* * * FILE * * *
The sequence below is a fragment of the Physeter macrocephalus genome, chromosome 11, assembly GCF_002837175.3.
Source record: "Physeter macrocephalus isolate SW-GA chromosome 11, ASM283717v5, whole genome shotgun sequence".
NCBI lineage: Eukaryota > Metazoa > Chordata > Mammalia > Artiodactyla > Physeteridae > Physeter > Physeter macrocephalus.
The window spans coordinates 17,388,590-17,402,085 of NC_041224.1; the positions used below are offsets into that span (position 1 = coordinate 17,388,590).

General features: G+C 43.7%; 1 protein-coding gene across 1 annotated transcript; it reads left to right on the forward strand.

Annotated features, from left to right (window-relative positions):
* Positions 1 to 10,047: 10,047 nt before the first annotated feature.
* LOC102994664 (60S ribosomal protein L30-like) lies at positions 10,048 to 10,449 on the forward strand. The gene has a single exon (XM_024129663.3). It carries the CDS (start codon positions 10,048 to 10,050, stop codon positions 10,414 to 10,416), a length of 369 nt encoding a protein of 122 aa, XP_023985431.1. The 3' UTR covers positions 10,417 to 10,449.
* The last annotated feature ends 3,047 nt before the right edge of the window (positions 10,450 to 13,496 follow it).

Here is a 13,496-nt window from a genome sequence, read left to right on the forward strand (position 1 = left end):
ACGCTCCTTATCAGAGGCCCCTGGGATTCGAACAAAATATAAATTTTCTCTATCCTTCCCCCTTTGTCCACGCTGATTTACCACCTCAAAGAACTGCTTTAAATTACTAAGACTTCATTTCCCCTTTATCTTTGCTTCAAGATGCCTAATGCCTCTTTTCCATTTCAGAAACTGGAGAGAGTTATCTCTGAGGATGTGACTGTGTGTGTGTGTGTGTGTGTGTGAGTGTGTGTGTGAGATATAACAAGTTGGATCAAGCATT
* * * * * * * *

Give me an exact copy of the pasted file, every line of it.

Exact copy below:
The sequence below is a fragment of the Physeter macrocephalus genome, chromosome 11, assembly GCF_002837175.3.
Source record: "Physeter macrocephalus isolate SW-GA chromosome 11, ASM283717v5, whole genome shotgun sequence".
NCBI lineage: Eukaryota > Metazoa > Chordata > Mammalia > Artiodactyla > Physeteridae > Physeter > Physeter macrocephalus.
The window spans coordinates 17,388,590-17,402,085 of NC_041224.1; the positions used below are offsets into that span (position 1 = coordinate 17,388,590).

General features: G+C 43.7%; 1 protein-coding gene across 1 annotated transcript; it reads left to right on the forward strand.

Annotated features, from left to right (window-relative positions):
* Positions 1 to 10,047: 10,047 nt before the first annotated feature.
* LOC102994664 (60S ribosomal protein L30-like) lies at positions 10,048 to 10,449 on the forward strand. The gene has a single exon (XM_024129663.3). It carries the CDS (start codon positions 10,048 to 10,050, stop codon positions 10,414 to 10,416), a length of 369 nt encoding a protein of 122 aa, XP_023985431.1. The 3' UTR covers positions 10,417 to 10,449.
* The last annotated feature ends 3,047 nt before the right edge of the window (positions 10,450 to 13,496 follow it).

Here is a 13,496-nt window from a genome sequence, read left to right on the forward strand (position 1 = left end):
ACGCTCCTTATCAGAGGCCCCTGGGATTCGAACAAAATATAAATTTTCTCTATCCTTCCCCCTTTGTCCACGCTGATTTACCACCTCAAAGAACTGCTTTAAATTACTAAGACTTCATTTCCCCTTTATCTTTGCTTCAAGATGCCTAATGCCTCTTTTCCATTTCAGAAACTGGAGAGAGTTATCTCTGAGGATGTGACTGTGTGTGTGTGTGTGTGTGTGTGAGTGTGTGTGTGAGATATAACAAGTTGGATCAAGCATT